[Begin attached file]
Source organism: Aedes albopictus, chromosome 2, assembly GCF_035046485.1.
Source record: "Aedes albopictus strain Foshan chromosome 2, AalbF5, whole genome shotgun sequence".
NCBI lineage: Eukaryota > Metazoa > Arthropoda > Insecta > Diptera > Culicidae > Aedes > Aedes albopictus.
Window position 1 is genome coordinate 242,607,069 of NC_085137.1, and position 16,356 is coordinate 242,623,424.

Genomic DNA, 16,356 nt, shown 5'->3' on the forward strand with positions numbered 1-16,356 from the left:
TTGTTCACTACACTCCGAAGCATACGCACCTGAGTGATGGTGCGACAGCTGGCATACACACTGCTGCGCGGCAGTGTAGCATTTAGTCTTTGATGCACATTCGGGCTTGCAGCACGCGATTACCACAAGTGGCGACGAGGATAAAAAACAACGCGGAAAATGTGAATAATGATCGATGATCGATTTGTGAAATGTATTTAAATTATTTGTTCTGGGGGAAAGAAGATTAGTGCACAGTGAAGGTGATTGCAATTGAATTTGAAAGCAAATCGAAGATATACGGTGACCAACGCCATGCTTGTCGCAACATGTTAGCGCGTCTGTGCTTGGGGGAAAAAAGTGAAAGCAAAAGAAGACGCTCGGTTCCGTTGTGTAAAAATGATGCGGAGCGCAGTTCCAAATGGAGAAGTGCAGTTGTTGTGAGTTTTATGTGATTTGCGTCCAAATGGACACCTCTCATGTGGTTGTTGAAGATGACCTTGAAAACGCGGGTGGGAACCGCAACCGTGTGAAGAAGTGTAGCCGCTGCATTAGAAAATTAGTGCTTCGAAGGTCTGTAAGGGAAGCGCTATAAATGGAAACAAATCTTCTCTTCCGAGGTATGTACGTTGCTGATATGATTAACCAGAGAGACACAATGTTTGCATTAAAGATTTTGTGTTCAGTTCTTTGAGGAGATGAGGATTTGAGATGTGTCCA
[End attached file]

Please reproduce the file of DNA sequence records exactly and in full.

Source organism: Aedes albopictus, chromosome 2, assembly GCF_035046485.1.
Source record: "Aedes albopictus strain Foshan chromosome 2, AalbF5, whole genome shotgun sequence".
NCBI lineage: Eukaryota > Metazoa > Arthropoda > Insecta > Diptera > Culicidae > Aedes > Aedes albopictus.
Window position 1 is genome coordinate 242,607,069 of NC_085137.1, and position 16,356 is coordinate 242,623,424.

Genomic DNA, 16,356 nt, shown 5'->3' on the forward strand with positions numbered 1-16,356 from the left:
TTGTTCACTACACTCCGAAGCATACGCACCTGAGTGATGGTGCGACAGCTGGCATACACACTGCTGCGCGGCAGTGTAGCATTTAGTCTTTGATGCACATTCGGGCTTGCAGCACGCGATTACCACAAGTGGCGACGAGGATAAAAAACAACGCGGAAAATGTGAATAATGATCGATGATCGATTTGTGAAATGTATTTAAATTATTTGTTCTGGGGGAAAGAAGATTAGTGCACAGTGAAGGTGATTGCAATTGAATTTGAAAGCAAATCGAAGATATACGGTGACCAACGCCATGCTTGTCGCAACATGTTAGCGCGTCTGTGCTTGGGGGAAAAAAGTGAAAGCAAAAGAAGACGCTCGGTTCCGTTGTGTAAAAATGATGCGGAGCGCAGTTCCAAATGGAGAAGTGCAGTTGTTGTGAGTTTTATGTGATTTGCGTCCAAATGGACACCTCTCATGTGGTTGTTGAAGATGACCTTGAAAACGCGGGTGGGAACCGCAACCGTGTGAAGAAGTGTAGCCGCTGCATTAGAAAATTAGTGCTTCGAAGGTCTGTAAGGGAAGCGCTATAAATGGAAACAAATCTTCTCTTCCGAGGTATGTACGTTGCTGATATGATTAACCAGAGAGACACAATGTTTGCATTAAAGATTTTGTGTTCAGTTCTTTGAGGAGATGAGGATTTGAGATGTGTCCA